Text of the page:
Collaboration is the key.
Back in 2018 we reviewed an album called “Restoration”, in which a bunch of Americana artists got to “re-imagine” a number of Elton John songs, and this album is slightly reminiscent of that. Now, it’s important to say that there’s nothing about John Fullbright’s songs that makes them sound like Elton John’s – it’s more about an Americana sound on songs written for piano. Traditionally, there’s more of an association of stringed instruments with that classic americana sound and what this album does, extremely well, is show that very good americana music can be generated from a piano base.
Of course, John Fullbright knows a bit about good americana, having started out in that excellent Oklahoma band, the Turnpike Troubadours, and received a Grammy nomination for his first solo album, 2012’s “From The Ground Up”. He followed that up with 2014’s “Songs”, another critically acclaimed album and, that same year, he received the Rising Star award from the Oklahoma Music Hall of Fame. Now, here we are eight years later and you might wonder what he’s been doing with those “lost” years. Well, judging by this album he’s been crafting a whole new batch of killer songs and recording what should, if there’s any justice, be the cause of his next Grammy nomination.
“The Liar” is a noticeable shift from Fullbright’s earlier work and it’s a professional gamble that deserves to pay off in a big way. In the time since his last album, he moved from his rural home to the city of Tulsa, determined to become part of a musical community and establish himself as a collaborator. He wanted to get away from the introspection that being a solo singer/songwriter often brings, especially when the piano is your main instrument – difficult to drop round for a bit of a sing-song with your piano casually slung across your back! He has said that he wanted to write songs that were upbeat and fun and he has done that with some aplomb.
The opening track, ‘Bearden 1635’, makes you smile with the opening lines – “This chord progression is my favorite/ Because it always resolves/ It starts a little sad from the get-go/ And gets happier as it evolves.” There’s a wonderful playfulness about some of the songs on this album that puts you in mind of Randy Newman from time to time, and that’s no bad thing. Talking directly to the listener, bringing you into his world right from the start, is a clever idea and you instantly feel included and on his side; you want this to be a good album. Which it is, so you really don’t need to worry.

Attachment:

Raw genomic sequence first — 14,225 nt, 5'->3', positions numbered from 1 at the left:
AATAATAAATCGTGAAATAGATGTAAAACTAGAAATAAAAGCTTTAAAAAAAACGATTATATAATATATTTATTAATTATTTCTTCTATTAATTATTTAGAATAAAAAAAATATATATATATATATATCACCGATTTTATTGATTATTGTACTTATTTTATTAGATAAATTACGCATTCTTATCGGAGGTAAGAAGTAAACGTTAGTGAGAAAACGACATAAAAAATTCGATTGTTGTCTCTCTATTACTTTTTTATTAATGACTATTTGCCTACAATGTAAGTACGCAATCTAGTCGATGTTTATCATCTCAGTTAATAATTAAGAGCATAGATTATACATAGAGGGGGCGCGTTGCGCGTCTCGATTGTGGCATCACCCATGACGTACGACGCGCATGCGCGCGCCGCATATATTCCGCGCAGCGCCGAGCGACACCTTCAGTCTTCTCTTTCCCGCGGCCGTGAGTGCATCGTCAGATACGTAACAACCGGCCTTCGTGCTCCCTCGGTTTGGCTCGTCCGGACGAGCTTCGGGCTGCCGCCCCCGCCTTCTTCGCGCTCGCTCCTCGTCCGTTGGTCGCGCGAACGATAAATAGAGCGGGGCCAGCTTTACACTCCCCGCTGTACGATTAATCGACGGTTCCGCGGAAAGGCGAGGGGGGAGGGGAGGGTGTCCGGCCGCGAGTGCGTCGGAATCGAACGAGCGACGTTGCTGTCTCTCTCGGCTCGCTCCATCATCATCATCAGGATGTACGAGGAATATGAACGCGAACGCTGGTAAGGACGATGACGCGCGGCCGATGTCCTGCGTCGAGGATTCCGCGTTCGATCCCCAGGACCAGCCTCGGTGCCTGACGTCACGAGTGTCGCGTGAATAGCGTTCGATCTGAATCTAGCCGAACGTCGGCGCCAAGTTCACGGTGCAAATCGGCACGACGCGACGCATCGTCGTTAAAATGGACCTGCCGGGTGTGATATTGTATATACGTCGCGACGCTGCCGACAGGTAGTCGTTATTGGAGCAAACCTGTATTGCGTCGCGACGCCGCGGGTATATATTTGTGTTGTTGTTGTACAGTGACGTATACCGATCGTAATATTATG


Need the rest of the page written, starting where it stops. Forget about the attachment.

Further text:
Title track ‘The Liar’ is as fine a piece of bar room confessional as you could hope to hear and it sounds like the whole band had a great time recording it. It features some terrific guitar playing and a chorus that ends with the great line, “God, grant me whiskey and I won’t lie no more”. The whole song has a rollicking quality to it that just makes you feel good. There’s a similar feel to the rockier tracks like ‘Social Skills’ and ‘Poster Child’ and even the more lilting ‘Blameless‘. For those that still want some of that soul searching Fullbright did so well on previous recordings, you can rest assured that those songs are here as well in tracks like ‘Unlocked Doors’ and the brooding ‘Paranoid Heart’. This really is an excellent set of songs, with plenty of variety in style and tempo, giving the album a good dynamic range. Fullbright and his band of collaborators have laid the album out well, giving it a nice flow as an entity but ensuring each track stands up well on its own. It’s all the more impressive when you know that most of the songs were arranged in the studio, during the recording sessions and this process seems to have given the album a very casual feel and in a good way. It doesn’t feel quite so tightly buttoned as some of his earlier work and it sounds like Fullbright has learned to relax and enjoy himself when he’s in the studio. Looking at the writer credits, most of these tracks are still down to Fullbright himself, though there are a couple of co-writes and one cover, but it’s obvious that it’s the collaborative process in the recording studio, working with musicians that he clearly has good rapport with, that has brought this particular group of songs to life in this way and the vibe of the whole album is a really positive one.
The humour that kicked the album off is there again on closer ‘Gasoline’. It’s an anti-love song with another great lyric, guaranteeing a smile, as Fullbright’s piano “noodlings” fade away. Americana is sometimes guilty of taking itself far too seriously, and it’s good to have an album that reminds you it’s possible to listen to this music and have a good time. The power of collaboration is a mighty one indeed.
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